Sexuality encompasses diverse behaviors and meanings that are shaped by individual, social, cultural, and historical factors. From the local to the global, a significant number of public health challenges involve sexual and reproductive health: HIV/AIDS and other sexually transmitted infections, unintended pregnancies, access to family planning services, sex education, maternal mortality, sexual violence, and discrimination against/stigmatization of sexually non-conforming individuals. Promoting sexual and reproductive rights and agency, as well as respect for the dignity, equality, and rights of all persons, are also public health issues.
The Certificate in Sexuality, Sexual and Reproductive Health approaches sexual and reproductive health as states of physical, emotional, mental, and social well-being. The curriculum explores and challenges the social inequalities that have had profound effects on sexuality and health. Students can specialize as researchers or practitioners, and emerge prepared to work in agencies and organizations involved in programmatic or advocacy work, policy or evaluation research, or in direct service delivery.
Sexuality, Sexual, and Reproductive Health is open to Columbia MPH students in:
Visit the Certificates Database to learn more about core and credit requirements.
Current Issues in Sexual and Reproductive Health
In this course, students critically examine sexual health and specific sexual health issues within a global context. The first part of the course examines sexual health as a concept, the different frames of sexual health (medical, public health, feminist, human rights), the macro and micro factors that enable and/or impede sexual health, and efforts to improve sexual health in communities. The course focuses on key social factors, including culture, gender-based norms that constrain the sexual expression and health of women and men, racism, and poverty. The second part of of the course focuses on sexual health issues including sexual pleasure/desire and well-being, unintended pregnancy, non-volitional sex, and stigmatization and discrimination against sexual minorities.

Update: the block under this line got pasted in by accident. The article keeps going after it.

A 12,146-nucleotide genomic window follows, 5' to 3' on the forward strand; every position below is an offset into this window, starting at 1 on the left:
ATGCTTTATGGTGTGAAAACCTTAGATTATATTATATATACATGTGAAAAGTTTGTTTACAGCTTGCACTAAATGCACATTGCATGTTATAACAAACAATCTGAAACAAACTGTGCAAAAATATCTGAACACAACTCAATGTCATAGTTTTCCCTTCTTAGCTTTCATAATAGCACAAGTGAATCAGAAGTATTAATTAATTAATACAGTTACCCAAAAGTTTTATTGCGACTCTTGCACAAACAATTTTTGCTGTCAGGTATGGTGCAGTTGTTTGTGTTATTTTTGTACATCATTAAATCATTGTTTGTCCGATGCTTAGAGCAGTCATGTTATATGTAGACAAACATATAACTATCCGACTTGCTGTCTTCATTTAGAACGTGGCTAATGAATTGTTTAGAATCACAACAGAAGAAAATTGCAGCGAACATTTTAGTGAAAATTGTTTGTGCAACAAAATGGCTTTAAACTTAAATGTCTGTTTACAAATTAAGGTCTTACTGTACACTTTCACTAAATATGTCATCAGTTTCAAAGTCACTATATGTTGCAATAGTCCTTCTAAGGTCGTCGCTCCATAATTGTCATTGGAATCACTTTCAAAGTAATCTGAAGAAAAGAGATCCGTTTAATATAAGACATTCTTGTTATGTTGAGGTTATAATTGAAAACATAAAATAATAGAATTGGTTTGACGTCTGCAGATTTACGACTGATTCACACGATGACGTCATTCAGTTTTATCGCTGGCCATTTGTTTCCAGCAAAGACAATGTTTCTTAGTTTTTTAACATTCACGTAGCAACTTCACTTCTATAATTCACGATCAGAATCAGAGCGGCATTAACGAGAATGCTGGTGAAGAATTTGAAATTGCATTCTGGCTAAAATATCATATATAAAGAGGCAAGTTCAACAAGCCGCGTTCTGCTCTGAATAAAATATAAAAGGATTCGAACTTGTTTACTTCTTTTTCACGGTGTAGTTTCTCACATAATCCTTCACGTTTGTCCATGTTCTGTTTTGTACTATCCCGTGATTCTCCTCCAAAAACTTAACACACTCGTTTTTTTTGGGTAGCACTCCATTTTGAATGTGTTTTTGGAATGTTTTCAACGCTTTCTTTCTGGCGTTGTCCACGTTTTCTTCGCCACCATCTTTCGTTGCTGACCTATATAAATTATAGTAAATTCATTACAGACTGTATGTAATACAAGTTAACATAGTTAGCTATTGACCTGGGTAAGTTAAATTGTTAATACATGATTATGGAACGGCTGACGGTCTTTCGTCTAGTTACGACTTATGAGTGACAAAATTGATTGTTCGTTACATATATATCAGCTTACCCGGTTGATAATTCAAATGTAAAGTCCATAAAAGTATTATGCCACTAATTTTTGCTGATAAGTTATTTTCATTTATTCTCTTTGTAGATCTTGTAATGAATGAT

Seminar on Sexuality, Gender, Health, and Human Rights
This seminar uses new scholarship on sexuality to engage with ongoing theoretical conversations and activism in human rights, gender, and health. Pressed by the increasing recognition of the importance of sexuality in a wide range of rights and advocacy work (for example, HIV/AIDS, sexual and reproductive health, and sexual violence), theorists and advocates alike have struggled with the complex, sometimes fluid and elusive nature of sexuality. What is this "sexuality" in need of rights and health? How does it manifest itself across a range of persons and cultures? And how can culturally and historically situated work about sexuality inform and improve legal and advocacy interventions? The seminar also turns a critical eye on recent scholarship, in light of current issues raised by policy interventions and advocacy in many countries and cultures. Finally, the seminar aims to promote dialogue and exchange between academic, activist, and advocacy work.